We have a range of charming old Grandma Hydrangeas. Grandma Hydrangeas are a series of forgotten varieties that were nearly lost to cultivation. Most of these have disappeared in Europe; and in NZ haven’t been available for decades. We are indebted to the late Os Blumhardt for keeping these plants when everyone else had forgotten them. The varieties with an ** are ones from Grandma’s day.
Cultivation in a nut shell
Hydrangeas like plenty of moisture and most will perform well in sun or shade. A mulch of bark or woodchip will retain soil moisture and improve their health.
You will be able to select hydrangeas to suit your conditions, whether it be moderate frost, sunny dell or moderate coastal exposure.
The smaller growing varieties make excellent tub and patio plants. You may have more influence on colour display when cultivating tub grown plants.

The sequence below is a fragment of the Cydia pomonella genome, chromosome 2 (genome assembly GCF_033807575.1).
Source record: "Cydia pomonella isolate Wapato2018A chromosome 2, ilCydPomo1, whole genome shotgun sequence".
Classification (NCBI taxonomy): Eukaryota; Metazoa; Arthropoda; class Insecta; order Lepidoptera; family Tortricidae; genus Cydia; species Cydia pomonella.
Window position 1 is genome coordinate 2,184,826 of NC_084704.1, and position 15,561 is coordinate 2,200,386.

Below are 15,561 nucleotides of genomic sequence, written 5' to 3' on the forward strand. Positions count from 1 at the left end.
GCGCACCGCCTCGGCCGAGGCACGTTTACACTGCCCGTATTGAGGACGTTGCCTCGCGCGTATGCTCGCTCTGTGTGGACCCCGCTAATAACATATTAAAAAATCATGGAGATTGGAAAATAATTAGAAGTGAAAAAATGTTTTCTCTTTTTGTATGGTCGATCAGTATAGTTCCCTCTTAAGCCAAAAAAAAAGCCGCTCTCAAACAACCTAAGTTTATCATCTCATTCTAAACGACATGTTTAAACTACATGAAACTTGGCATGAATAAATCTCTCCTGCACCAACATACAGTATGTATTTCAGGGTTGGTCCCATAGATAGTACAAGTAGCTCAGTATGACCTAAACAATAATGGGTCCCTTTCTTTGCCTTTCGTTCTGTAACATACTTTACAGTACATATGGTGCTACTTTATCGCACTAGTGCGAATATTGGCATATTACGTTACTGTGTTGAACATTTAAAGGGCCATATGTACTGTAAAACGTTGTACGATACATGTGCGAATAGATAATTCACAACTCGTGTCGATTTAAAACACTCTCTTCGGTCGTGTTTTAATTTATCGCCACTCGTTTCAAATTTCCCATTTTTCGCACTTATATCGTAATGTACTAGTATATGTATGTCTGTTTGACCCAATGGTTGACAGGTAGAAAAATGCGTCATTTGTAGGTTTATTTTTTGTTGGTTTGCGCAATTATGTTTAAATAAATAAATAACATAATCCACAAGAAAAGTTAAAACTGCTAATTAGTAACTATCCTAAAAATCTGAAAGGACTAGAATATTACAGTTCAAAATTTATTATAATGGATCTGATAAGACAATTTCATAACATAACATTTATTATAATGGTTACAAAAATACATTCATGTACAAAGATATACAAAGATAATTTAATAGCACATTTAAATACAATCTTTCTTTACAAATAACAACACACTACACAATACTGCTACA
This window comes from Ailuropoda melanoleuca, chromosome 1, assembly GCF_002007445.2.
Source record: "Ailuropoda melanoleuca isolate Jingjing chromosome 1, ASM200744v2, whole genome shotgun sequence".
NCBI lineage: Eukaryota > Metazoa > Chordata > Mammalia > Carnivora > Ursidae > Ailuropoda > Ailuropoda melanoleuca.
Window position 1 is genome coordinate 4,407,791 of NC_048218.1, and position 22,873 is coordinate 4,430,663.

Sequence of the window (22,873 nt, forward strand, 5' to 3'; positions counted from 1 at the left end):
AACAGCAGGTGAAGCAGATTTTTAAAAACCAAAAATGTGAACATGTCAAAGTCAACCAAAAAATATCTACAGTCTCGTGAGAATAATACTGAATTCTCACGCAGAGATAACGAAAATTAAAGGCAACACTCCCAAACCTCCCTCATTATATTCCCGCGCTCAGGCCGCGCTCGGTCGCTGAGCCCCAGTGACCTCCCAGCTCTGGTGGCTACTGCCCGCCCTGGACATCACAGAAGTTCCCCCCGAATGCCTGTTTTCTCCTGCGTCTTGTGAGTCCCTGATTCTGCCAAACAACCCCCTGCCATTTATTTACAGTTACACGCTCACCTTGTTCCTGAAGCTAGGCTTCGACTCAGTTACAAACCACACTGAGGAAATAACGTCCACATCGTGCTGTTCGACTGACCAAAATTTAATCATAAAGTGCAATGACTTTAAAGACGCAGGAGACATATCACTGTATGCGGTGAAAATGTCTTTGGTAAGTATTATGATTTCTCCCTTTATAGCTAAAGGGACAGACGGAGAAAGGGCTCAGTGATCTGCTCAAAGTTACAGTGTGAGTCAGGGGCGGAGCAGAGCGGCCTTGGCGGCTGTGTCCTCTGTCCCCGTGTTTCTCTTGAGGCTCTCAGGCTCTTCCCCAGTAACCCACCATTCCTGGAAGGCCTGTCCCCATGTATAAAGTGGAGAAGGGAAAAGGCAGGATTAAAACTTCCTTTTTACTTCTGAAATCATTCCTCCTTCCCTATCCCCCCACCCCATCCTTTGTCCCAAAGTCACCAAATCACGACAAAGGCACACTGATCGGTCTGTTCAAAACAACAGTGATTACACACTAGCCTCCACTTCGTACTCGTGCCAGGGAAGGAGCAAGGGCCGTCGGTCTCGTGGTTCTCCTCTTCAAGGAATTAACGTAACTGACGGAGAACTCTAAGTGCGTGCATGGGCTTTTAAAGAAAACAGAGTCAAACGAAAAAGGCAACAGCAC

If you know of a friend who might like a catalogue, please feel free to spread the word about Hydrangeas and provide our contact details!
Yes it is that time of year again, the time for winter pruning; a job that both Quin and I really enjoy. In our earlier life when we had an Arboricultural (Tree Surgery) business. We covered the full range of pruning from large trees, shrubs, to fruit trees, roses and even hydrangeas (those were the jobs I loved).
The winter here has been very mild, confusing for many of our plants. Recently though, we have had a few really good frosts, followed by gorgeous sunny days. It has been a good winter chill to kill some of those bugs, and hopefully delay the spring growth. I just want to get out into the garden to start the winter pruning and renovation – remove some of those unwanted plants to make room for new plantings.